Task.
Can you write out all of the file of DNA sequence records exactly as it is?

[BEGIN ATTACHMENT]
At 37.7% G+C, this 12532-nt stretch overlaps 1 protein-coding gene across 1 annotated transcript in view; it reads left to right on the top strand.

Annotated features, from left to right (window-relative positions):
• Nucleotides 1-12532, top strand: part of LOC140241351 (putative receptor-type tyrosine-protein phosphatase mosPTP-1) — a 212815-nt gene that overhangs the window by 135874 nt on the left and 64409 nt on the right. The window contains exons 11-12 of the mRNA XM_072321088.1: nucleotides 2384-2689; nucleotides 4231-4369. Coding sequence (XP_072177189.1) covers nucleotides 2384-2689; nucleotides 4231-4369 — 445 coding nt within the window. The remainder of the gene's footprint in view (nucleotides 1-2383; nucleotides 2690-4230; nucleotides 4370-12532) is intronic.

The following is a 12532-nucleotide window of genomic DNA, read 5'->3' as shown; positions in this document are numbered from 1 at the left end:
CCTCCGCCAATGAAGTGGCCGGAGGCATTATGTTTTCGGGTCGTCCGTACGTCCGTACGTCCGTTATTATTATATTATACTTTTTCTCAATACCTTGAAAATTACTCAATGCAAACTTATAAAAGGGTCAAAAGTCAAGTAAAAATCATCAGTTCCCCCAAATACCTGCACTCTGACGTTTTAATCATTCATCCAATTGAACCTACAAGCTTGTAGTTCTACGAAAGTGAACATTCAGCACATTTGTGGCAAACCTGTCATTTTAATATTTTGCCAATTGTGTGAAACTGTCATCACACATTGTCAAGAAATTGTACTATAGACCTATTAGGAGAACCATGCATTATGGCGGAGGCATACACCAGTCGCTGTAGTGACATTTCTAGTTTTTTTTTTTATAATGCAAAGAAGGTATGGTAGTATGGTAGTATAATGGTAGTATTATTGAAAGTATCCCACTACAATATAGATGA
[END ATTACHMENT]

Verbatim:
At 37.7% G+C, this 12532-nt stretch overlaps 1 protein-coding gene across 1 annotated transcript in view; it reads left to right on the top strand.

Annotated features, from left to right (window-relative positions):
• Nucleotides 1-12532, top strand: part of LOC140241351 (putative receptor-type tyrosine-protein phosphatase mosPTP-1) — a 212815-nt gene that overhangs the window by 135874 nt on the left and 64409 nt on the right. The window contains exons 11-12 of the mRNA XM_072321088.1: nucleotides 2384-2689; nucleotides 4231-4369. Coding sequence (XP_072177189.1) covers nucleotides 2384-2689; nucleotides 4231-4369 — 445 coding nt within the window. The remainder of the gene's footprint in view (nucleotides 1-2383; nucleotides 2690-4230; nucleotides 4370-12532) is intronic.

The following is a 12532-nucleotide window of genomic DNA, read 5'->3' as shown; positions in this document are numbered from 1 at the left end:
CCTCCGCCAATGAAGTGGCCGGAGGCATTATGTTTTCGGGTCGTCCGTACGTCCGTACGTCCGTTATTATTATATTATACTTTTTCTCAATACCTTGAAAATTACTCAATGCAAACTTATAAAAGGGTCAAAAGTCAAGTAAAAATCATCAGTTCCCCCAAATACCTGCACTCTGACGTTTTAATCATTCATCCAATTGAACCTACAAGCTTGTAGTTCTACGAAAGTGAACATTCAGCACATTTGTGGCAAACCTGTCATTTTAATATTTTGCCAATTGTGTGAAACTGTCATCACACATTGTCAAGAAATTGTACTATAGACCTATTAGGAGAACCATGCATTATGGCGGAGGCATACACCAGTCGCTGTAGTGACATTTCTAGTTTTTTTTTTTATAATGCAAAGAAGGTATGGTAGTATGGTAGTATAATGGTAGTATTATTGAAAGTATCCCACTACAATATAGATGA